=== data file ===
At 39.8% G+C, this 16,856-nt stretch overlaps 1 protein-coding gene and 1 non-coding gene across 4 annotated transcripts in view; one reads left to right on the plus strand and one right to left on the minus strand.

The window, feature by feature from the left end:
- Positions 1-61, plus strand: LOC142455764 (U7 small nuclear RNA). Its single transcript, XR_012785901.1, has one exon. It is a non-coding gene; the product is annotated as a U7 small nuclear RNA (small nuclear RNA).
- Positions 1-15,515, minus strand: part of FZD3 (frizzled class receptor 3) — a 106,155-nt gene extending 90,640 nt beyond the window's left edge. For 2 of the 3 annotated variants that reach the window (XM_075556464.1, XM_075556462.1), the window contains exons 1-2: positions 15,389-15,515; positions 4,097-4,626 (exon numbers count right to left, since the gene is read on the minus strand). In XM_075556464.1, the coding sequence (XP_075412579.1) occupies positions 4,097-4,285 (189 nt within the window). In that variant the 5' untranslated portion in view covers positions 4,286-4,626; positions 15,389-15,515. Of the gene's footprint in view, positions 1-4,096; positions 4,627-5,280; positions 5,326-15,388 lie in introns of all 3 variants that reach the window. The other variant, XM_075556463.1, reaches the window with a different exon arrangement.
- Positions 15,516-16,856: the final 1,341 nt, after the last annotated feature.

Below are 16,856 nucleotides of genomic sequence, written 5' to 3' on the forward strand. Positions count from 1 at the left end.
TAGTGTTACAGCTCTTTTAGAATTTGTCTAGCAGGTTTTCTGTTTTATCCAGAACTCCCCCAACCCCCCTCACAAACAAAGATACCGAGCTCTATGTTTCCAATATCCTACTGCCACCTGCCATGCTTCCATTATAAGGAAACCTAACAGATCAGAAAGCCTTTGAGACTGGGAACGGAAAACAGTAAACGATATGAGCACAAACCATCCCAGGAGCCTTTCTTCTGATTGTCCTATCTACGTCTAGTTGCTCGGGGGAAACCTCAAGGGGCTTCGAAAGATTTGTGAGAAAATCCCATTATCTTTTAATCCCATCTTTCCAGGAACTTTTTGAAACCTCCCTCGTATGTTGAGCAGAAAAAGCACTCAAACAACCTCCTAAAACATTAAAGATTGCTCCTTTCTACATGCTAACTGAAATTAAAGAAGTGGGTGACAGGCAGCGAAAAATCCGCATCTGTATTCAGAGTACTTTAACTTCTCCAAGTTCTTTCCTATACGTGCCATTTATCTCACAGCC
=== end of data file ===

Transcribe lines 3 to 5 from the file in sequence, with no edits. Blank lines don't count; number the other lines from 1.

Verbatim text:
- Positions 1-61, plus strand: LOC142455764 (U7 small nuclear RNA). Its single transcript, XR_012785901.1, has one exon. It is a non-coding gene; the product is annotated as a U7 small nuclear RNA (small nuclear RNA).
- Positions 1-15,515, minus strand: part of FZD3 (frizzled class receptor 3) — a 106,155-nt gene extending 90,640 nt beyond the window's left edge. For 2 of the 3 annotated variants that reach the window (XM_075556464.1, XM_075556462.1), the window contains exons 1-2: positions 15,389-15,515; positions 4,097-4,626 (exon numbers count right to left, since the gene is read on the minus strand). In XM_075556464.1, the coding sequence (XP_075412579.1) occupies positions 4,097-4,285 (189 nt within the window). In that variant the 5' untranslated portion in view covers positions 4,286-4,626; positions 15,389-15,515. Of the gene's footprint in view, positions 1-4,096; positions 4,627-5,280; positions 5,326-15,388 lie in introns of all 3 variants that reach the window. The other variant, XM_075556463.1, reaches the window with a different exon arrangement.
- Positions 15,516-16,856: the final 1,341 nt, after the last annotated feature.